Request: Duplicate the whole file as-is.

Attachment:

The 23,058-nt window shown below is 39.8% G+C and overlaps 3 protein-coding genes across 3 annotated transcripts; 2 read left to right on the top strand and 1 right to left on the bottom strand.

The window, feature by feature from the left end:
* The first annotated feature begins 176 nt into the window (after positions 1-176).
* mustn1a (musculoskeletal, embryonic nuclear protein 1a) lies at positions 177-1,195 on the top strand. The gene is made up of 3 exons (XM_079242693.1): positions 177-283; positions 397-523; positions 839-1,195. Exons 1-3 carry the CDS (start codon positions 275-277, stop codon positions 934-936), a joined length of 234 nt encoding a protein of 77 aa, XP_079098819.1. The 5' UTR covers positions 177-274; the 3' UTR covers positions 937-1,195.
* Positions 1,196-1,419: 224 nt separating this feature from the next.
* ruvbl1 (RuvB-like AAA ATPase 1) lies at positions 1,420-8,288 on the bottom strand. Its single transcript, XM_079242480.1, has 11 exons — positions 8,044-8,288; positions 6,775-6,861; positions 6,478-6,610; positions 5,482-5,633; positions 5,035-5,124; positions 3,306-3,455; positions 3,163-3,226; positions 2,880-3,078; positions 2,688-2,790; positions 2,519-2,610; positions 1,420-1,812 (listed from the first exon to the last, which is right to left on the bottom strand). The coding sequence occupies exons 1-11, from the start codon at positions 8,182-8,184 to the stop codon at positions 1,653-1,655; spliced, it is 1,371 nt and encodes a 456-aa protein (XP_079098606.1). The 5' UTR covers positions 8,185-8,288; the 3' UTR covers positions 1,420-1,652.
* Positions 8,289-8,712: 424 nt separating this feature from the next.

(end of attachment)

The 23,058-nt window shown below is 39.8% G+C and overlaps 3 protein-coding genes across 3 annotated transcripts; 2 read left to right on the top strand and 1 right to left on the bottom strand.

The window, feature by feature from the left end:
* The first annotated feature begins 176 nt into the window (after positions 1-176).
* mustn1a (musculoskeletal, embryonic nuclear protein 1a) lies at positions 177-1,195 on the top strand. The gene is made up of 3 exons (XM_079242693.1): positions 177-283; positions 397-523; positions 839-1,195. Exons 1-3 carry the CDS (start codon positions 275-277, stop codon positions 934-936), a joined length of 234 nt encoding a protein of 77 aa, XP_079098819.1. The 5' UTR covers positions 177-274; the 3' UTR covers positions 937-1,195.
* Positions 1,196-1,419: 224 nt separating this feature from the next.
* ruvbl1 (RuvB-like AAA ATPase 1) lies at positions 1,420-8,288 on the bottom strand. Its single transcript, XM_079242480.1, has 11 exons — positions 8,044-8,288; positions 6,775-6,861; positions 6,478-6,610; positions 5,482-5,633; positions 5,035-5,124; positions 3,306-3,455; positions 3,163-3,226; positions 2,880-3,078; positions 2,688-2,790; positions 2,519-2,610; positions 1,420-1,812 (listed from the first exon to the last, which is right to left on the bottom strand). The coding sequence occupies exons 1-11, from the start codon at positions 8,182-8,184 to the stop codon at positions 1,653-1,655; spliced, it is 1,371 nt and encodes a 456-aa protein (XP_079098606.1). The 5' UTR covers positions 8,185-8,288; the 3' UTR covers positions 1,420-1,652.
* Positions 8,289-8,712: 424 nt separating this feature from the next.